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Workplace privacy: Where would you draw the line

Currently, workplace privacy is a very hot topic and it continues to be a contentious issue because technology is outpacing the law. New technologies for communication and new technologies for surveillance go beyond what the law has previously addressed.

Explain what right to privacy you believe an employee should enjoy at work.

Describe what right to surveillance a company should have in watching over employees it is paying and property it owns.

Note: If you are not in management or do not own a company, consider what rights you would want for surveillance with regards to a nanny you hired to watch your child in your home.

The hardest ethical dilemmas to decide are ones that involve competing rights. Explain where you would draw the line with regards to workplace privacy.

Solution Preview

In the past two decades, the way employees are monitored in the workplace has dramatically changed, however the laws that protect employees rights to privacy are still outdated and offer little to no protection against how an employer monitors employees. In the past, when an employee came to work, there was a general expectation of security monitoring for the purposes of deterring theft and maintaining site security. Outside of that, there was limited monitoring capability. Employees enjoyed a sense of freedom at work. That is no longer the case.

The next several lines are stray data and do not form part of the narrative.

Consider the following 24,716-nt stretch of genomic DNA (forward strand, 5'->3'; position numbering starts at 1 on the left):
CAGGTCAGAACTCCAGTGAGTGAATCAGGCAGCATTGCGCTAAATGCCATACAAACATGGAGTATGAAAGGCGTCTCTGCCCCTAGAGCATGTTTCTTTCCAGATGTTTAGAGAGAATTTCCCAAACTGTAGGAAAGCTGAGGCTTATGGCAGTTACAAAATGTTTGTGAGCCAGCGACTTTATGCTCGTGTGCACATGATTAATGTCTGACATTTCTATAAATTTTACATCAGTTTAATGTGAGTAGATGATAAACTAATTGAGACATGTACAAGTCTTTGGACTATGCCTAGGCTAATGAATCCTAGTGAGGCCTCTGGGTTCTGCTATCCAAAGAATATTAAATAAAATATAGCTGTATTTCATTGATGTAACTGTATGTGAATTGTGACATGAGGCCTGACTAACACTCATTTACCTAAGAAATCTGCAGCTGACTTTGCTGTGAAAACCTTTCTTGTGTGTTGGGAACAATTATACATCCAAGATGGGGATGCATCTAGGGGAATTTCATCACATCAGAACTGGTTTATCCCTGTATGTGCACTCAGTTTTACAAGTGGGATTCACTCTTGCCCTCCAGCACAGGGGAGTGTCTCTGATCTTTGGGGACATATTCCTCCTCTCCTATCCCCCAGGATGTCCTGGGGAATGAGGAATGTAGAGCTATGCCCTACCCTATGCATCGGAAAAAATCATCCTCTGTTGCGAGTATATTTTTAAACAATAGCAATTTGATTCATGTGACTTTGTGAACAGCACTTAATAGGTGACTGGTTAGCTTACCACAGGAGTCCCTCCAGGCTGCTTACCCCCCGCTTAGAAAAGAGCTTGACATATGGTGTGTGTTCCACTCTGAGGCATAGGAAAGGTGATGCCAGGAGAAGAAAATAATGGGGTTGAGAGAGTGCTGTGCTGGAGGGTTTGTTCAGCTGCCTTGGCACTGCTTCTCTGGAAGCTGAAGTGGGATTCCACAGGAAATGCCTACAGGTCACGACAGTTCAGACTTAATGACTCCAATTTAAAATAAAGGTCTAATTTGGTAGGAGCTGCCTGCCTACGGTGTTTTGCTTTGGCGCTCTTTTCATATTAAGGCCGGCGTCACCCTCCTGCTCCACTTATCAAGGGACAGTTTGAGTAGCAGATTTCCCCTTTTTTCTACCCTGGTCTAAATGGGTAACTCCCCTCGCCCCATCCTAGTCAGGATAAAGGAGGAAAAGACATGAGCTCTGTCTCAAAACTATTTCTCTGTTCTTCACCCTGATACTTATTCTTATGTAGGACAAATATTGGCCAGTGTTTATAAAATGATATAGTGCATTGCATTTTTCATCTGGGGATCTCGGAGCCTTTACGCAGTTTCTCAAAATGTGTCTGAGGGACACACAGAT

The current technologies that exist allow employers to monitor every aspect of an employees work day. Phones, computers, email, hidden ...

Solution Summary

The current technologies that exist allow employers to monitor every aspect of an employees work day. Phones, computers, email, hidden cameras, wireless cameras, digital programs designed to monitor patterns at computer stations and the amount of idol time at the workstation can be monitored. Employees are watched on hidden cameras as they work to ensure production rates are maintained and no goofing off are occurring and in many cases are disciplined for what is seen on the video (Evans, 2007).

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